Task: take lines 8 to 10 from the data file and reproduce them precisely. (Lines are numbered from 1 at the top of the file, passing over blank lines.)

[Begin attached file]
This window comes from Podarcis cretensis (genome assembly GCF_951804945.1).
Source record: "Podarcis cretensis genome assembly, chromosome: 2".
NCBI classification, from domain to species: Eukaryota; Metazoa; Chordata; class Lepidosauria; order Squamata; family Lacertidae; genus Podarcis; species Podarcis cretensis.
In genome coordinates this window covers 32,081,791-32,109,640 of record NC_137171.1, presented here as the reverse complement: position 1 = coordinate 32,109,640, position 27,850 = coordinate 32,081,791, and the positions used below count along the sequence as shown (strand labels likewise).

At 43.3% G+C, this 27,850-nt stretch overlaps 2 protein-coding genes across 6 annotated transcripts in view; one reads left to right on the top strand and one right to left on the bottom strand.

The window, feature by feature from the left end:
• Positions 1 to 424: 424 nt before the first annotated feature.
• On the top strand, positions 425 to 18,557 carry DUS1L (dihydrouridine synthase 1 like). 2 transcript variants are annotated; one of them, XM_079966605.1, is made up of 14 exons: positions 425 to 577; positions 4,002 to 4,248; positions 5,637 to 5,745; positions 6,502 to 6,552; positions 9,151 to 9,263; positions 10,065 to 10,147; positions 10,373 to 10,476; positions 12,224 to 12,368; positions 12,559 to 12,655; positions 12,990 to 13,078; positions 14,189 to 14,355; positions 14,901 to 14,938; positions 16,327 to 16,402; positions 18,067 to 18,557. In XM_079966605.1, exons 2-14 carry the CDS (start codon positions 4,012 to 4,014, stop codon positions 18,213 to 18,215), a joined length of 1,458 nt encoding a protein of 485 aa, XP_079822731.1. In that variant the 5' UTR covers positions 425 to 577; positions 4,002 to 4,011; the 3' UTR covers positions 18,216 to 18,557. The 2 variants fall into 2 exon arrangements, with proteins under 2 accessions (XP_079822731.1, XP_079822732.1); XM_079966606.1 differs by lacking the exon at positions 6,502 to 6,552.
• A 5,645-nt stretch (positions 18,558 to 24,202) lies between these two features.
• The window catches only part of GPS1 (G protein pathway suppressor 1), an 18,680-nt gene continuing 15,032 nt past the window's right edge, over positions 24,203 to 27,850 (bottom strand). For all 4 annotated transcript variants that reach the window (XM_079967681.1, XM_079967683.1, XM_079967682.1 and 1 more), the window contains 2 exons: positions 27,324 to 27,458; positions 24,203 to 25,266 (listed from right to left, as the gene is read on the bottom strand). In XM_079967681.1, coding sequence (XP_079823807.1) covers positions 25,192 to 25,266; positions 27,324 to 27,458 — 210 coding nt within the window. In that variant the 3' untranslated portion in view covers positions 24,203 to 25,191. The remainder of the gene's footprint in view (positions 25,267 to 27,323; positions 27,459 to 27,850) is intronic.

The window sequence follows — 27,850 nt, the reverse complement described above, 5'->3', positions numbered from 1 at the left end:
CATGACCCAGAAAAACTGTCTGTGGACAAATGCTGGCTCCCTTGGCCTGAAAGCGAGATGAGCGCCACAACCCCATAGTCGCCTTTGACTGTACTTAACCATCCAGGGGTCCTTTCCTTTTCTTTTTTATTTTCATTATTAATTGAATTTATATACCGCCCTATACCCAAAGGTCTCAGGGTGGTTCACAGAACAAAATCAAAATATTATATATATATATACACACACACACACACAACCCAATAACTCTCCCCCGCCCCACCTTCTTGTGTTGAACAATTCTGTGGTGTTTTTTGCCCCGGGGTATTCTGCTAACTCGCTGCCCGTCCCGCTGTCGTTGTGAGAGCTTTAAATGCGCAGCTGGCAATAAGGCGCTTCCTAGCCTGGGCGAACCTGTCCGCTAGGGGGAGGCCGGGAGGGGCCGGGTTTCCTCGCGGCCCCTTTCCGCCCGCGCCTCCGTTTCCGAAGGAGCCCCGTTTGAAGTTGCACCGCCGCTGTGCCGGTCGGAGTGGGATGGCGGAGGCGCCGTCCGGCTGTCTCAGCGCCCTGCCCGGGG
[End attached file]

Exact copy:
• On the top strand, positions 425 to 18,557 carry DUS1L (dihydrouridine synthase 1 like). 2 transcript variants are annotated; one of them, XM_079966605.1, is made up of 14 exons: positions 425 to 577; positions 4,002 to 4,248; positions 5,637 to 5,745; positions 6,502 to 6,552; positions 9,151 to 9,263; positions 10,065 to 10,147; positions 10,373 to 10,476; positions 12,224 to 12,368; positions 12,559 to 12,655; positions 12,990 to 13,078; positions 14,189 to 14,355; positions 14,901 to 14,938; positions 16,327 to 16,402; positions 18,067 to 18,557. In XM_079966605.1, exons 2-14 carry the CDS (start codon positions 4,012 to 4,014, stop codon positions 18,213 to 18,215), a joined length of 1,458 nt encoding a protein of 485 aa, XP_079822731.1. In that variant the 5' UTR covers positions 425 to 577; positions 4,002 to 4,011; the 3' UTR covers positions 18,216 to 18,557. The 2 variants fall into 2 exon arrangements, with proteins under 2 accessions (XP_079822731.1, XP_079822732.1); XM_079966606.1 differs by lacking the exon at positions 6,502 to 6,552.
• A 5,645-nt stretch (positions 18,558 to 24,202) lies between these two features.
• The window catches only part of GPS1 (G protein pathway suppressor 1), an 18,680-nt gene continuing 15,032 nt past the window's right edge, over positions 24,203 to 27,850 (bottom strand). For all 4 annotated transcript variants that reach the window (XM_079967681.1, XM_079967683.1, XM_079967682.1 and 1 more), the window contains 2 exons: positions 27,324 to 27,458; positions 24,203 to 25,266 (listed from right to left, as the gene is read on the bottom strand). In XM_079967681.1, coding sequence (XP_079823807.1) covers positions 25,192 to 25,266; positions 27,324 to 27,458 — 210 coding nt within the window. In that variant the 3' untranslated portion in view covers positions 24,203 to 25,191. The remainder of the gene's footprint in view (positions 25,267 to 27,323; positions 27,459 to 27,850) is intronic.